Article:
A first look at the pros and cons of leasing and owning with the intent of helping you make an informed decision the next time you relocate your business.
The decision to buy or lease a facility for your business can be complex.
The old school answer is that it’s better to own than rent, but there are a variety of factors involved in the decision that may not seem obvious at first glance. The truth is that most businesses lease their space, but over the past 30 years more and more business owners have opted to become so-called owner/users.
Generally speaking, business owners who are unsure about what their space needs are going to be over the longer term, tend to prefer leasing. They like the flexibility of being able to pick up and move when a lease expires on space that no longer supports profitability. The reasons to move come in all shapes and sizes.
Let’s take a look at leasing first.
A new competitor could come on the scene or another closes its doors. Breakthroughs in technology, manufacturing processes or new modes of distribution can transform business models, as well. New business models come and go. One only needs to look at the rise of e-commerce to see why industrial distribution space is being gobbled up at a record pace. In fact, most of the net growth in occupied space nationwide can be attributed to e-commerce sector expansion.
Leasing space also preserves operating capital in most instances. With no down payment required, as is the case of a purchase, more capital is available for fixturization, interior improvements and moving expenses. Depending on market conditions, landlords may even be willing to absorb some of those costs to secure good quality tenants. However, in today’s low vacancy environment, landlords maintain the upper hand in those negotiations.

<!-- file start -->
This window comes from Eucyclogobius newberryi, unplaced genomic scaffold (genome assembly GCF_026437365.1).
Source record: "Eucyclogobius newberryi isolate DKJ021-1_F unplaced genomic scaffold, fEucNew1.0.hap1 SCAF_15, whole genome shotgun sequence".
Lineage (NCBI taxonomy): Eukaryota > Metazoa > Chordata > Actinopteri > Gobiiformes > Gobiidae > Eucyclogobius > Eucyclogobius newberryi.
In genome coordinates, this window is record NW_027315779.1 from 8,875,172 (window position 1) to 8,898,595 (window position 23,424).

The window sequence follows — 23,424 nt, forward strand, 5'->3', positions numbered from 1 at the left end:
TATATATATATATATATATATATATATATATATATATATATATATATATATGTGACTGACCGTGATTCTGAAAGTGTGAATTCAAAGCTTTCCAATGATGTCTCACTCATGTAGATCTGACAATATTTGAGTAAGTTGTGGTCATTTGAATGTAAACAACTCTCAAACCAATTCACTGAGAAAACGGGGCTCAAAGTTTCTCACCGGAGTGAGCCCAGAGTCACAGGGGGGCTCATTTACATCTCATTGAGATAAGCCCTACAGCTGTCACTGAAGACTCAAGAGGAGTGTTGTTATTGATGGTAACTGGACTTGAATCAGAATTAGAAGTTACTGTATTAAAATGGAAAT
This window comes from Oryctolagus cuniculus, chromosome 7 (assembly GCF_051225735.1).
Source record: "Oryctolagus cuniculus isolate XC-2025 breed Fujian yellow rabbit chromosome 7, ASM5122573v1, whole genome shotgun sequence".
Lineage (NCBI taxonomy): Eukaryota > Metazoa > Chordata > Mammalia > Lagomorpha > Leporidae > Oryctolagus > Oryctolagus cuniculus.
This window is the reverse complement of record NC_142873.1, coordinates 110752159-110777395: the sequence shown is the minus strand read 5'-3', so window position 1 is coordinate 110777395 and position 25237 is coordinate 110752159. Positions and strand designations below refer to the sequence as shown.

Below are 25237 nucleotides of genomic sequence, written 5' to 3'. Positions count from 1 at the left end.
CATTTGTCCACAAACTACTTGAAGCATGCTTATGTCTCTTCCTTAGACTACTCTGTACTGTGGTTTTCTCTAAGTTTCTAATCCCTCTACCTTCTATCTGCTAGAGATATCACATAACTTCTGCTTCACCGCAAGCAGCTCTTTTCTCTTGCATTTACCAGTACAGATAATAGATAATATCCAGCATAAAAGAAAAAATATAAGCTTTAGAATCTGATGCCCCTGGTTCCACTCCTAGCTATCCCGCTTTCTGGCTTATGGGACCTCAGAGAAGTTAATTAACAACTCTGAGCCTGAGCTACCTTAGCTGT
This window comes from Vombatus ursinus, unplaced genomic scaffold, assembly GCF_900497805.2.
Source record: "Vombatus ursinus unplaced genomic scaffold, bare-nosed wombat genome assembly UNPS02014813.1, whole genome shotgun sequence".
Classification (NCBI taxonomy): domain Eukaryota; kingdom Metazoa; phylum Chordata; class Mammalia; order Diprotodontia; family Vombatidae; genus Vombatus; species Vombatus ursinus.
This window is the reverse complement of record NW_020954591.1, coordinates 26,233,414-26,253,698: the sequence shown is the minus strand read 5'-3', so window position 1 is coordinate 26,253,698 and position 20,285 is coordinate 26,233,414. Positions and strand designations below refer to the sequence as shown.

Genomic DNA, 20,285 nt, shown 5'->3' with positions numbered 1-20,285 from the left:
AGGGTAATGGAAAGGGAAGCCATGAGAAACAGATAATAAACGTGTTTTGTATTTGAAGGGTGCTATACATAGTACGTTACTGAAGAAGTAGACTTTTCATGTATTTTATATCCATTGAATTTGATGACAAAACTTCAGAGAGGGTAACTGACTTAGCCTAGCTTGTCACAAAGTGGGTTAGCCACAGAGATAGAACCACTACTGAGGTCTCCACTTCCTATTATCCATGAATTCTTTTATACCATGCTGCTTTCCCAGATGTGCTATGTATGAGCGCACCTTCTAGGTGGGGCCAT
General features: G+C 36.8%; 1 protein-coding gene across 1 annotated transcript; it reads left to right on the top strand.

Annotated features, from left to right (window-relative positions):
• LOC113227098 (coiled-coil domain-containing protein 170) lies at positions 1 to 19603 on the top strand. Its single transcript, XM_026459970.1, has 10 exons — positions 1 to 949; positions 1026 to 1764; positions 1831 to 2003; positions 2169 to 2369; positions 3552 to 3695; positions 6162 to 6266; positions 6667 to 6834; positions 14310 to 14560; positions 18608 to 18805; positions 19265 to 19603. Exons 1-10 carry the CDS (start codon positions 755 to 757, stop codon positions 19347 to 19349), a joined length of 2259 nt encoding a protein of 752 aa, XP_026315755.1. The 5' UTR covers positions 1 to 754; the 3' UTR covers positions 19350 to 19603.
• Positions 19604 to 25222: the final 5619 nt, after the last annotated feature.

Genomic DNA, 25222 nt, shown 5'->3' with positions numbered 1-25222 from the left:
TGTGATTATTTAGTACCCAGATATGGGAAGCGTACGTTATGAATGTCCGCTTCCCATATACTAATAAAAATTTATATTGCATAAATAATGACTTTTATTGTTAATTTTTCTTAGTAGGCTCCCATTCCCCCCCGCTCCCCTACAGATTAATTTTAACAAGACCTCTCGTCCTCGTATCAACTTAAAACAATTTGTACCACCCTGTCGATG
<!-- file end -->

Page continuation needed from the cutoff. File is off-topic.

Once a business owner commits to a lease, he or she has protection against near-term market volatility.
Typically, a lease calls for annual rent increases of approximately 3% even if market rates are rising faster than that, as they have over the past several years. If rates fall by the time the lease expires, then the tenant can either move to another space for less or negotiate a favorable rate on a lease renewal.
Tenants who negotiate fixed rate lease renewal options are protected against rapidly rising rents for the long term. Though, in today’s tight market, savvy landlords are more likely to negotiate renewal rates pursuant to a determination of fair market value.
It is important to note that individual circumstances need to drive the decision to lease or buy. Just because most other business owners decide to lease doesn’t make it the right decision for you. Helping our clients make this very important decision is something we think we do pretty well. Just give us a call.